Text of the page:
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With Reference to Act I, show how Leontes Jealousy reveals him to be in rebellion with himself

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With Reference to Act I, show how Leontes' Jealousy reveals him to be "in rebellion with himself" Although the play ultimately presents itself as a comedy, I believe The Winter's Tale remains a multifaceted presentation of a man's attempt to destroy himself based on a misconception. Shakespeare often toyed with the idea of appearances and reality. In The Winter's Tale, the exploration of this concept enables him to examine a number of underlying ideas. Perhaps one of the most interesting of these, is Shakespeare's presentation of Leontes' journey through the stages of jealousy in the first act until he is, "in rebellion with himself". I believe this "rebellion" that Camillo refers to is both figurative and literal. Figuratively, Leontes is questioning two people who make up a huge part of himself: Mamillius and Polixines. The tangible consequences of this are revealed in the effects on Leontes' sanity, and are reflected in other character's responses. Leontes' jealousy clearly reveals him to be figuratively "in rebellion with himself", as he questions two people who make up an essential part of himself: Polixenes and Mamillius. In the very first scene, Leontes and Polixines are presented as being extremely close, almost like brothers. ...read more.


Furthermore, when Leontes is spinning with jealousy and questioning his entire marriage to Hermione, he remains convinced, based only on Mamillius' word, that he is his son. All these points indicate the strength of the bond between Mamillius and Leontes, and the strong parallel between the two. When Leontes' jealousy leads him to question his relationship with Mamillius and Polixenes, it is almost as if he is questioning a part of himself, because his bonds with them are so strong. In this figurative sense, Leontes' jealousy puts him in "rebellion with himself". This inner conflict that Leontes endures as a result of his jealousy is further illustrated by the effect of his accusation on his mind. As his envy grows, Leontes becomes increasingly incoherent, indicating that his jealousy is fighting against so much of himself, that he can no longer use reason to draw conclusions from facts. As a result, be begins to make unfounded leaps of logic in order to justify his jealousy. For example, he implies that, as Hermione has deceived him, all women are "false" and unworthy of his trust. Furthermore, Leontes' use of repetition and oxymorons make it clear that he is becoming increasingly deranged as his suspicion grows. ...read more.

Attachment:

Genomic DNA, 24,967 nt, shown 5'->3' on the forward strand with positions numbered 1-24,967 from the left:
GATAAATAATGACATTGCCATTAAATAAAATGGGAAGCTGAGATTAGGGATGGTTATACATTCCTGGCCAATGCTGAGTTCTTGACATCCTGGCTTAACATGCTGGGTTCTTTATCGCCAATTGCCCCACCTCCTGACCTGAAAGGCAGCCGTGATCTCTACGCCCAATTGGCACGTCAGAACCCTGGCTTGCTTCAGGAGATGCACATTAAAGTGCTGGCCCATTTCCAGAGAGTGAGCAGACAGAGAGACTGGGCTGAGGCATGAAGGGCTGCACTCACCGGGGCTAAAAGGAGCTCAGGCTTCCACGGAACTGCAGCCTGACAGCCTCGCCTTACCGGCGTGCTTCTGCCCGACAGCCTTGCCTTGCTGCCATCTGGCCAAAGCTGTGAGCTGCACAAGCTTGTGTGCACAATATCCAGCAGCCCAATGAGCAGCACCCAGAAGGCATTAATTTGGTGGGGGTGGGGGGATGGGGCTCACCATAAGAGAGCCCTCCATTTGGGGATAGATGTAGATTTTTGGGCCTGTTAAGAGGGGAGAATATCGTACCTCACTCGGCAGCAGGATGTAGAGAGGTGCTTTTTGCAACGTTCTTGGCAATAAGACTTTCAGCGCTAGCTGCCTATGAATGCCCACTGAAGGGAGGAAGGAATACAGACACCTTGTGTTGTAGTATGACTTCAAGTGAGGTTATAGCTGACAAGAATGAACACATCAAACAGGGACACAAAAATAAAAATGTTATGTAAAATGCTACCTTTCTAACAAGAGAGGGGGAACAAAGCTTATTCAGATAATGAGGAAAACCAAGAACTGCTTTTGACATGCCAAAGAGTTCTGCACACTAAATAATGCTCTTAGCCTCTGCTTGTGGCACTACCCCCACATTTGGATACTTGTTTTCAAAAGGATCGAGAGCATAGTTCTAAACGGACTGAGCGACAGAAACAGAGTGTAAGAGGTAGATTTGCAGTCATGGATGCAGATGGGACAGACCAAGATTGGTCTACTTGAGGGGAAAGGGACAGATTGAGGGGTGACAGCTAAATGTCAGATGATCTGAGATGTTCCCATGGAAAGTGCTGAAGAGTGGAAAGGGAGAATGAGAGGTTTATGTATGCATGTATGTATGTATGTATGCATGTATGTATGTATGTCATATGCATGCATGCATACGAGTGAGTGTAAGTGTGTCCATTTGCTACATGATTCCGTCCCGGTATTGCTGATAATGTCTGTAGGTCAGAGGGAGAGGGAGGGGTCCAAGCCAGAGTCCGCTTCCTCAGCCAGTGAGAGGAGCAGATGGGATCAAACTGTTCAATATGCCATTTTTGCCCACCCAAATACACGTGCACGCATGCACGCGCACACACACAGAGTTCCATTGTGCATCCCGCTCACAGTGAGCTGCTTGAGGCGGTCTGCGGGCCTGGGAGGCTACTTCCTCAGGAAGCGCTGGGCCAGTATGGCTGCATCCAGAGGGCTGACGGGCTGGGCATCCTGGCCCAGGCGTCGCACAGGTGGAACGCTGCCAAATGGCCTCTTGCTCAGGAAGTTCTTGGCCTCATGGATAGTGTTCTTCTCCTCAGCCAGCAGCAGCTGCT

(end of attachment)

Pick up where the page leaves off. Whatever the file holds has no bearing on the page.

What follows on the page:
For example, Camillo seems to be at war with himself, as result of Leontes' request that he kill Polixenes. Camillo is torn between loyalty to his king and friend, and honesty to Polixenes, who is in danger, although innocent. I believe the angst he experiences is a direct parallel to Leontes' inner conflict, in questioning so much of himself in Mamillius and Polixenes. This parallel helps to emphasize Leontes "rebellion with himself", by putting Camillo through the same thing as a result. Furthermore, the lexical field of disease dominates the conversation between Polixenes and Camillo, in reference to Leontes' suspicion of Polixines and Hermione. The idea of 'diseases' has connotations of something you can't control and that tries to destroy you from the inside. Therefore, using this language suggests that Leontes is in conflict with himself and destroying himself from the inside with this idea. In conclusion, Leontes' jealousy reveals him to be "in rebellion with himself" figuratively, in that he questions a huge part of himself by questioning two people who are so close to him. This inner conflict reveals itself in Leontes' logic, as he becomes increasingly incoherent in the language and arguments he uses. His "rebellion" is also reflected in other characters, such as Camillo, who endure similar struggles, as a result of Leontes' order that he kill Polixenes. ...read more.

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